Vol 20, No 3 (2013)
Original articles
Published online: 2013-06-01

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Tissue coverage of paclitaxel and sirolimus eluting stents in long term follow-up: Optical coherence tomography study

Janusz Kochman, Arkadiusz Pietrasik, Adam Rdzanek, Anna Ścibisz, Maciej Pawlak, Krzysztof J. Filipiak, Grzegorz Opolski
DOI: 10.5603/CJ.2013.0069
Cardiol J 2013;20(3):247-253.


Background: Implantation of drug eluting stents (DES) has become a standard treatment ofpatients undergoing percutaneous coronary intervention (PCI). Incomplete strut coverage isa potential risk factor for late stent thrombosis. Optical coherence tomography (OCT) enablesin vivo identification of incomplete neointimal coverage.

Methods: Study included 62 patients after sirolimus eluting stents (SES) or paclitaxel elutingstents (PES) implantation. OCT examination was performed at least 24 months after theinitial procedure (35.4± 9.4 months). In cross-sectional still frames selected from each 1 mm ofanalyzed stents a total number of visible struts and number of struts with or without completeneointimal coverage was assessed. Measurements of neointimal coverage, presented as a meanthickness of tissue, were performed. Patients were followed up for 3 years and the frequency ofmajor adverse cardiac events was recorded.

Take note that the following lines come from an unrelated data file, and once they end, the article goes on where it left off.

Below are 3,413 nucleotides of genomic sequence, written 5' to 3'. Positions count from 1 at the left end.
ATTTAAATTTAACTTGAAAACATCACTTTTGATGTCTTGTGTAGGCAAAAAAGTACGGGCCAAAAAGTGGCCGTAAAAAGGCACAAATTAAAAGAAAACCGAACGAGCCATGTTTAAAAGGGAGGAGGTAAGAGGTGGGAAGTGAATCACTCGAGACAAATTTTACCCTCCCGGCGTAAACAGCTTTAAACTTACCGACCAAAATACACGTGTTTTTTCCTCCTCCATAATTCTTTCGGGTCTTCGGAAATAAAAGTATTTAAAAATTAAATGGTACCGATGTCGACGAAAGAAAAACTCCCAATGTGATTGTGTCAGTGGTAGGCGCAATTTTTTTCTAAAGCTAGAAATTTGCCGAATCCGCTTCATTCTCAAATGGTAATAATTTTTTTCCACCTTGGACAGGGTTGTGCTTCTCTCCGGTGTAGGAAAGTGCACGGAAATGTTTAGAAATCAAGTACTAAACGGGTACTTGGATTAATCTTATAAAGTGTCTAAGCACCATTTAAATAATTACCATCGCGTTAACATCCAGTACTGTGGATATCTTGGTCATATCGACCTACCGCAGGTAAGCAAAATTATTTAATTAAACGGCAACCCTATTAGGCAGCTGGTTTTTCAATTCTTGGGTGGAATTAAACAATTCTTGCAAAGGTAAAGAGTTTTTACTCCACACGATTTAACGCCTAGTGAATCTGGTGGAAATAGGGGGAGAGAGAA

Results: In the analyzed 28 SES and 37 PES 9998 struts were identified. Complete neointimalcoverage was observed in 83.5% and 79.2% of SES and PES struts respectively (p = 0.48).There was no difference in incidence of not covered or malapposed struts between SES and PES groups. Mean thickness of the tissue covering SES struts was 0.165 ± 0.095 mm, and 0.157 ± 0.121 mm for PES. The mean neointimal thickness difference (SES vs. PES) was notstatistically significant. In a 36 months follow-up 1 death was observed — potentially attributedto stent thrombosis.

Conclusions: A long term OCT follow-up after DES implantation shows high incidence ofuncovered struts regardless of the stent type. Clinical significance of this finding remains questionableand requires further large scale trials.